That meant that, of the Colts' usual offensive line starters, left tackle Anthony Castonzo was the only one on the field for much of the game. And the Vikings' defensive line took advantage of this by. . .not doing a whole heck of a lot. Sure, they blew up the running game, as well they should. . .the Colts aren't exactly the '72 Dolphins when it comes to running the football anyway. . .but the defensive line didn't register a sack of Andrew Luck until Everson Griffen's monster 22-yard thumping of Luck that preceded the Vikings' final offensive possession.

Jared Allen and Brian Robison, who should have been able to make some serious hay, were virtually invisible. Robison had a play where he had Luck dead to rights in the end zone, but basically just bounced off of him, allowing Luck to throw the ball away. Allen's biggest contribution came on a dumb late hit penalty that allowed the Colts' first possession of the third quarter to extend long enough to get a field goal on the board. The Indianapolis Colts played a rookie quarterback. . .granted, a really good one. . .behind a bunch of back-up offensive linemen, and our vaunted defensive line let that guy do basically whatever he wanted all day long.

That's frustrating. Seriously, we knew the secondary of this team was going to be a weak link, because they're young across the board (save for Antoine Winfield) and raw in most respects. But the front seven was supposed to be a strength, particularly when it comes to getting pressure on the quarterback. If they can't do that, things are probably going to get ugly here soon.

This brings me to the subject of penalties. . .and I know what some folks are thinking. Yes, the replacement refs stink and they're awful and they're horrible and they missed this and they missed that and they called this when they shouldn't have and blah blah blah.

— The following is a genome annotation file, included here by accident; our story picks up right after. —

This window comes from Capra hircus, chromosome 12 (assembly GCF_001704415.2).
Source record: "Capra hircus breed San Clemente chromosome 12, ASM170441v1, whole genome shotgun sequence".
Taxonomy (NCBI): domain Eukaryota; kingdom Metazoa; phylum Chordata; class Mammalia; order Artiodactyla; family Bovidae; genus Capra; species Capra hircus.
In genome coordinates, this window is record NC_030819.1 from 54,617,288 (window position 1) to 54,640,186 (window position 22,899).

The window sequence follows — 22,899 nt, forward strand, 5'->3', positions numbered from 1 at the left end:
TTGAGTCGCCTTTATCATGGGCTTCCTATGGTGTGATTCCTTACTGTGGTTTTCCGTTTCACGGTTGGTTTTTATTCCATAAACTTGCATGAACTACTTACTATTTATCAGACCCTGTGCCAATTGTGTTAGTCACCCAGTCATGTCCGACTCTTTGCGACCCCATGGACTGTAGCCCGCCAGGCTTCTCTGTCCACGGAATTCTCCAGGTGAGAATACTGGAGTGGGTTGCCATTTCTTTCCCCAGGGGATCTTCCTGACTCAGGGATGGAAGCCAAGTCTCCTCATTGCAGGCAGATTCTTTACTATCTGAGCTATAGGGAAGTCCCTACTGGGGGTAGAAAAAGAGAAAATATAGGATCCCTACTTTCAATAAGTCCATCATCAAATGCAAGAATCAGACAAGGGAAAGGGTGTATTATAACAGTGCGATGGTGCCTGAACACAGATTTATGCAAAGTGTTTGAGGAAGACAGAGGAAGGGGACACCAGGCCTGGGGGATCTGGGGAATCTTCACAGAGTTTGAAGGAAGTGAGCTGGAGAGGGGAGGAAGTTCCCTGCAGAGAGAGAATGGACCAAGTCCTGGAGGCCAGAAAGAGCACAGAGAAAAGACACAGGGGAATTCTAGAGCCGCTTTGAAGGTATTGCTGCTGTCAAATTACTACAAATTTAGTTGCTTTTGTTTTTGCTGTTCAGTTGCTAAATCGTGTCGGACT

Spare me.

The Colts were playing with the replacement officials, too. It's not as though the NFL was trotting a crew of the "real" referees out there when the Colts had the ball and going with the replacements when Minnesota took over. And, at the end of the day, the Minnesota Vikings got called for 11 penalties, costing them 105 yards, with the majority of them coming at the absolute worst times. Because of penalties, the Vikings actually got three third down stops on one drive on the Colts' first possession of the third quarter, but two dumb penalties. . .legit or otherwise. . .allowed the Colts to keep going and convert for a field goal.

In the third quarter, the Vikings ran five offensive plays and gained 23 yards. In that same quarter, they were penalized five times for 65 yards. There were three personal foul penalties (roughing the kicker on Andrew Sendejo, Allen's late hit, and Matt Kalil getting flagged for unnecessary roughness), a holding penalty on Phil Loadholt, and a block in the back on a punt return by Christian Ballard. When you have nearly three times as much penalty yardage as offensive yardage. . .well, I'm no stat guru or anything, but that's bad, I think. (Thanks to A.J. Mansour of KFAN for that stat.)

If I can draw a parallel to the college game, the 2012 Minnesota Vikings are kind of like one of the service academies. If you're Air Force or Army or Navy, you're not getting 5-star recruits to come to your school, and you're not going to beat teams on talent alone. For those teams to be successful, they need to be precise and execute their scheme and stay disciplined. This Vikings team doesn't have a ton of talent, and what talent they have is mostly still young and developing. If they're going to beat teams, they need to be disciplined and they need to execute better than the guys on the other side of the ball. Today, they didn't do that, and an opportunity to go 2-0 for the first time since 2009 went by the boards.

The 2012 season is going to be a season of growing and maturing for a very young team. I think this team is better than last year's team (though I'm not exactly setting the bar at Sergei Bubka level by making such a declaration), and I think they'll get better as the season progresses. However, Sunday showed that they still have plenty of issues that they need to address before they reach "contender" status.

In my eyes, however, the guy lining up behind center simply isn't one of them.